Fahey and Gosliner, 2004
Reported from temperate Atlantic and Indian Ocean coasts of South Africa.
Upper right:Aegires ninguis. CASIZ 073982, photo by T. Gosliner, Cape Province, South Africa, 8 mm. Lower photos: SEM of radula. Scale bar = 20µm. Photos from Fahey & Gosliner (2004).
This new species can be identified by the white to pale yellow background color and minute white speckles on the dorsum between the tubercles. The tubercles are short and rounded. There are no tubercles on the posterior end of the foot. On the anterior of the head region, there are two prominent tubercles with smaller tubercles between them. Between the rhinophores there are also two prominent tubercles. Numerous spicules protrude from the dorsal tubercles such that they appear fuzzy. The rhinophore sheath is slightly elevated and has five papillae on all sides except the innermost. The gill is protected on the anterior side by extra-branchial papillae that are tri-lobed. The rhinophores are pale yellow on white specimens and deeper yellow on the yellow specimens. The gill branches match the background color in all specimens examined. The specimens found in South Africa range from 6–8 mm in length.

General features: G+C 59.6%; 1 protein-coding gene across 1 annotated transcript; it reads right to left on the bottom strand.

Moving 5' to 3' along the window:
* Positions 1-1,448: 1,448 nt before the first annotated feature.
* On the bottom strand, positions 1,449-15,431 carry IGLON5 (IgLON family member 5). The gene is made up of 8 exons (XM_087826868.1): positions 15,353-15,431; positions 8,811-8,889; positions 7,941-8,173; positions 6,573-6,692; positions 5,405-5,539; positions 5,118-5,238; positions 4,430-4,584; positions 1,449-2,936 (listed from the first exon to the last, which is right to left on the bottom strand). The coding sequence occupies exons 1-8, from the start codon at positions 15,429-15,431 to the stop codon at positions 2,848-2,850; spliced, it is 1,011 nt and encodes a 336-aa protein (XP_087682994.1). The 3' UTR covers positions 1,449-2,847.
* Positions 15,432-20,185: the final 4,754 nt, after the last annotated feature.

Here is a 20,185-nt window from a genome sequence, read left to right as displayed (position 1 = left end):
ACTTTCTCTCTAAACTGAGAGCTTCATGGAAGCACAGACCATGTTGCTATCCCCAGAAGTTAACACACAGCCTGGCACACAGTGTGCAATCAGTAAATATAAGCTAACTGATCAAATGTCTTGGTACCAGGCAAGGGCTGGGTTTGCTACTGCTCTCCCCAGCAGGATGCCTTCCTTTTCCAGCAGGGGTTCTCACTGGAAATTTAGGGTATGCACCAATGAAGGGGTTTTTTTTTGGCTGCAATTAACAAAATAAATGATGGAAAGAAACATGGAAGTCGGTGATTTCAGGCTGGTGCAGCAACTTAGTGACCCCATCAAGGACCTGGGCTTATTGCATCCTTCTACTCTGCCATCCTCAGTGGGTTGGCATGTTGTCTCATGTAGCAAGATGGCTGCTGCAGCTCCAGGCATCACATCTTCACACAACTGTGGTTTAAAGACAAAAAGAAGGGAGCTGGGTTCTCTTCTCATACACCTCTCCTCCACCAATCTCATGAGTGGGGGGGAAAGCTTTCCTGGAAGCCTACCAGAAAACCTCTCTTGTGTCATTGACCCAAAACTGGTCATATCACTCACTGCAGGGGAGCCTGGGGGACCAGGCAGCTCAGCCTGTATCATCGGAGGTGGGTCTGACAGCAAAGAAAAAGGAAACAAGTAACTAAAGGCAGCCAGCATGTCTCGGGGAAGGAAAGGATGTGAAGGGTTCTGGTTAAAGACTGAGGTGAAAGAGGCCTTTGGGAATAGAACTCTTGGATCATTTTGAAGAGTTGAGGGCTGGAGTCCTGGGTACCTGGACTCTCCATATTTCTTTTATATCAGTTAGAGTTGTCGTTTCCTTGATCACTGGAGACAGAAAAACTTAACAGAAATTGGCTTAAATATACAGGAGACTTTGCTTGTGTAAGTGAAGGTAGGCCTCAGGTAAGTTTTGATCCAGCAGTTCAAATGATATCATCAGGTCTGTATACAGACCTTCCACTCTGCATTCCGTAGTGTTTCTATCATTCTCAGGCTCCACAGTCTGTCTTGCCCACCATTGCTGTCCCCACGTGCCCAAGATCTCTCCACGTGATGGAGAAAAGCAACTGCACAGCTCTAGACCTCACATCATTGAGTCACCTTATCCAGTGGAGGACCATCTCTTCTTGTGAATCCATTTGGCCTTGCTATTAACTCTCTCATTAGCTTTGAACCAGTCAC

Externally, the white form of A. ninguis most closely resembles the white form of A. albopunctatus MacFarland, 1966. But the tubercle arrangement is different between these two species. Aegires ninguis has randomly scattered tubercles that vary in size on the notum. There are two prominent tubercles on both the anterior and posterior ends of the notum, and no tubercles on the posterior end of the foot. In A. albopunctatus the tubercles are arranged in two distinct rows like ridges, joined from between the rhinophores and extending to the gill. Behind the gill, the tubercles are arranged in three distinct rows. The tubercles on the rhinophore pocket of each species are different as well. In A. ninguis there are four tubercles on the outside of the rhinophore pocket and in A. albopunctatus there are five.
- Fahey, S. J. & Gosliner, T. M. (2004) A Phylogenetic Analysis of the Aegiridae Fischer, 1883 (Mollusca, Nudibranchia, Phanerobranchia) with Descriptions of Eight New Species and a Reassessment of Phanerobranch Relationships. Proceedings of the C aliforniaAcademy of Sciences, 55, (34): 613–689, 82 figs., 4 tables (Appendix).
Fahey, S. J. & Gosliner, T. M, 2005 (July 8) Aegires ninguis Fahey and Gosliner, 2004. [In] Sea Slug Forum. Australian Museum, Sydney. Available from http://www.seaslugforum.net/factsheet/aegining